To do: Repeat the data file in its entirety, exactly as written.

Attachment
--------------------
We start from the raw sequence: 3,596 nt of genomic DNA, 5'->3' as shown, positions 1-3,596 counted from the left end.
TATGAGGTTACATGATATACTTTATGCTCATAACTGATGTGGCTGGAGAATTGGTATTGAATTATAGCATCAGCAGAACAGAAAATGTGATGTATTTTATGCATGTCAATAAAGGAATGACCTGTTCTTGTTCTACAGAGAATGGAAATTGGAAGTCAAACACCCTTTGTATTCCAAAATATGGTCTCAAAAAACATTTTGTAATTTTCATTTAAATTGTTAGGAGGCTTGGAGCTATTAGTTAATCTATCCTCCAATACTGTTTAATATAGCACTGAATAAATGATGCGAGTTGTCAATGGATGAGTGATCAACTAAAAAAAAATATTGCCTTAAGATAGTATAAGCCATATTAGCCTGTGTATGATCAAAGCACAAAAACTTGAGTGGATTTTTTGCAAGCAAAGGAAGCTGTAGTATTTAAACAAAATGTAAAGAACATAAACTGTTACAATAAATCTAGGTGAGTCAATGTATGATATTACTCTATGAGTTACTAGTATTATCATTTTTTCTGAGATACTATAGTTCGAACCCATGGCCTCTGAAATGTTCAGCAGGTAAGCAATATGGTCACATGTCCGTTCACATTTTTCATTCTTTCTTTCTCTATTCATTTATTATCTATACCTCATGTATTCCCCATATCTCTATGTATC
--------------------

We start from the raw sequence: 3,596 nt of genomic DNA, 5'->3' as shown, positions 1-3,596 counted from the left end.
TATGAGGTTACATGATATACTTTATGCTCATAACTGATGTGGCTGGAGAATTGGTATTGAATTATAGCATCAGCAGAACAGAAAATGTGATGTATTTTATGCATGTCAATAAAGGAATGACCTGTTCTTGTTCTACAGAGAATGGAAATTGGAAGTCAAACACCCTTTGTATTCCAAAATATGGTCTCAAAAAACATTTTGTAATTTTCATTTAAATTGTTAGGAGGCTTGGAGCTATTAGTTAATCTATCCTCCAATACTGTTTAATATAGCACTGAATAAATGATGCGAGTTGTCAATGGATGAGTGATCAACTAAAAAAAAATATTGCCTTAAGATAGTATAAGCCATATTAGCCTGTGTATGATCAAAGCACAAAAACTTGAGTGGATTTTTTGCAAGCAAAGGAAGCTGTAGTATTTAAACAAAATGTAAAGAACATAAACTGTTACAATAAATCTAGGTGAGTCAATGTATGATATTACTCTATGAGTTACTAGTATTATCATTTTTTCTGAGATACTATAGTTCGAACCCATGGCCTCTGAAATGTTCAGCAGGTAAGCAATATGGTCACATGTCCGTTCACATTTTTCATTCTTTCTTTCTCTATTCATTTATTATCTATACCTCATGTATTCCCCATATCTCTATGTATC